John Dighton's well-loved farce has been seen on stage and screen. Considering it was first performed in 1948 it's a credit to Royal Exchange director Braham Murray and the cast of this new production that it does not feel too dated.

It is the start of a new school term at Hilary Hall College For Boys. The first after the end of the Second World War. Staff and pupils are looking forward to returning to normality. But they didn't bank on girls being taught in the same school building due to a clerical mix up. Cue for much hilarity and old school British humour as the two sexes try to avoid being seen within the same premises for the sake of the overbearing parents.

Murray directs the farce with ease. During the chaotic second act, there are slamming doors, mistaken identities, and crossed wires. Each member of the cast has superb comic timing helped by Murray's instinct to build the pace and not to overdo the humour and the histrionics too soon.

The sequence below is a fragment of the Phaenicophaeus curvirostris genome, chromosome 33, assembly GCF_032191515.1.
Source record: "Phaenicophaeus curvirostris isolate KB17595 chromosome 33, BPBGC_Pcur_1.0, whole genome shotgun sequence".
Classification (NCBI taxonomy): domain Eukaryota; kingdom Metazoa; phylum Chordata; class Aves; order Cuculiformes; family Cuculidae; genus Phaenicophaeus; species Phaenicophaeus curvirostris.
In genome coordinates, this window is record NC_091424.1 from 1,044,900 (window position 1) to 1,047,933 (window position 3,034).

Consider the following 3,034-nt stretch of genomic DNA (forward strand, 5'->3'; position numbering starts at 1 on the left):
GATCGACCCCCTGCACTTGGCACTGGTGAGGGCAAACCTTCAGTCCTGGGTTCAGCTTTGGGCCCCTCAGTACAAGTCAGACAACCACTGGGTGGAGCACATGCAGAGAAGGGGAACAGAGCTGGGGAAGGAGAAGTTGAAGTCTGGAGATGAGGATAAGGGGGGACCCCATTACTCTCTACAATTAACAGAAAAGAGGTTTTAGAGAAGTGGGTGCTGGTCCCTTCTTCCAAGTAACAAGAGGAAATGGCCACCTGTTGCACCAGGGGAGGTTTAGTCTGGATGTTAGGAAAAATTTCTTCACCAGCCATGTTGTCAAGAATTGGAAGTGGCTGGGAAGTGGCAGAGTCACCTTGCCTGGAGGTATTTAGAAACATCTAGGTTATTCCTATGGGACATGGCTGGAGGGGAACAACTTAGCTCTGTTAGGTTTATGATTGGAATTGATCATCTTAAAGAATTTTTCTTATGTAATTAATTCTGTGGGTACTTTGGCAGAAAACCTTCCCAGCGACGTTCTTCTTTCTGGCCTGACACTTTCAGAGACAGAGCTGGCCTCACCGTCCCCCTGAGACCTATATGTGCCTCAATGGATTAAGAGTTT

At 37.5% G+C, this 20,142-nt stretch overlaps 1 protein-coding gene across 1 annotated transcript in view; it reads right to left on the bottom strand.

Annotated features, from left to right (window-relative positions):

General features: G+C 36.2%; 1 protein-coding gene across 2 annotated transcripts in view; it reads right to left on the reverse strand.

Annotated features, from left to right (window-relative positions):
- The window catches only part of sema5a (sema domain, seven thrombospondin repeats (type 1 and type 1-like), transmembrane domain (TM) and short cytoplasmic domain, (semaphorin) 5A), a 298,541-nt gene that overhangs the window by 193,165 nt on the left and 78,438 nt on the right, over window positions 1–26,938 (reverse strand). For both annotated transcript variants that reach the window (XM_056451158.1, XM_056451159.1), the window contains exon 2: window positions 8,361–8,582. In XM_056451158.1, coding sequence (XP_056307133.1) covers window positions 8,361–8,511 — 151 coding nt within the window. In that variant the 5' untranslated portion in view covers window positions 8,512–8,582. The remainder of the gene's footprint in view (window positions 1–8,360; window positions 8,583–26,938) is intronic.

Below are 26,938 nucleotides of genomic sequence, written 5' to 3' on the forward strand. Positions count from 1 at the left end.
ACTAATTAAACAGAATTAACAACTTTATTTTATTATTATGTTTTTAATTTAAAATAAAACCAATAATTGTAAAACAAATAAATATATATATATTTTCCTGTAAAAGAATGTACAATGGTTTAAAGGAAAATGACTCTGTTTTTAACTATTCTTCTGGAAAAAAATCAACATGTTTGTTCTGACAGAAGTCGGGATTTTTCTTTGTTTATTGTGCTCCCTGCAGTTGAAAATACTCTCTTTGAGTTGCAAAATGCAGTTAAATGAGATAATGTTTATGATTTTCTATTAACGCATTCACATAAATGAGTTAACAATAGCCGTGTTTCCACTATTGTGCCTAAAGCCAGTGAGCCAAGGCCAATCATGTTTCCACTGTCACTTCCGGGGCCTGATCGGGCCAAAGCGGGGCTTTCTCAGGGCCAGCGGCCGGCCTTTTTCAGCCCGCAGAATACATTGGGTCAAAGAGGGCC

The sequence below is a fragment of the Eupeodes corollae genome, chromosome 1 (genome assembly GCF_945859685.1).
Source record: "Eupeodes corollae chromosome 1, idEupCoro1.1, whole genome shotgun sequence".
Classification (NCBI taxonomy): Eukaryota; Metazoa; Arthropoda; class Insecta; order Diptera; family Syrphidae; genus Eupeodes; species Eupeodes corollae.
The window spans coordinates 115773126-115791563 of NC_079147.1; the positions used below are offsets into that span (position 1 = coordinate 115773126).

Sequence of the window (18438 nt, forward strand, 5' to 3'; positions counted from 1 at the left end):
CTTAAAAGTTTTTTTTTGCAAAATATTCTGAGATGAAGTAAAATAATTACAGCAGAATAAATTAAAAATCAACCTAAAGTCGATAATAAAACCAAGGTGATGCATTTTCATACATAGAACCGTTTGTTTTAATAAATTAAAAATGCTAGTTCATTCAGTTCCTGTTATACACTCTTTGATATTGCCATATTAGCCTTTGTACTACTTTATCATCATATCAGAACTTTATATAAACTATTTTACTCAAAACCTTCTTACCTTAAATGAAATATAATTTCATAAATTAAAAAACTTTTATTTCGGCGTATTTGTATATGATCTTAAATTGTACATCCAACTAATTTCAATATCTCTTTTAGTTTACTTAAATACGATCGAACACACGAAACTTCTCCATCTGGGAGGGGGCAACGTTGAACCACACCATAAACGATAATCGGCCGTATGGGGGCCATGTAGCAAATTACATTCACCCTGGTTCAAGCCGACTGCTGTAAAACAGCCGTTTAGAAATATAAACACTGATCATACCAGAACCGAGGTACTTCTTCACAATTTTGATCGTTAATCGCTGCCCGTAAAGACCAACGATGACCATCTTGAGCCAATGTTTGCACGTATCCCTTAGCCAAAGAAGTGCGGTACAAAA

Janet Henfrey's hatchet-faced Miss Whitchurch is delightful. Her ‘How Dare You’ face is a joy to watch. Simon Robson plays Rupert Billings from the Boys School and his natural comic delivery is superb. James Cash and Anna Hewson play two teachers who manage to find love among the chaos, they have great chemistry as the awkward twosome.

Philip Madoc gives a fine performance as the Headmaster Godfrey Pond who tries to keep it together but ends up joining in with the deceptive staff. Joanna Riding has a ball playing the dotty Miss Gossage and proves again what a fine comedienne she is. The sheer energy of the entire cast is infectious and reaches the audience through the laughter.

Simon Higlett's wonderful set evokes memories of changing rooms, hidden staff quarters and old Christmas decorations covered in cobwebs. Richard Owen's evocative lighting also enhances the sense of old school further.

Like Noises Off this classic farce is so much more than an end of the pier comedy. The Happiest Days Of Your Life is a humorous celebration of youth in post war Britain. In other words, a perfect Christmas treat!

- Glenn Meads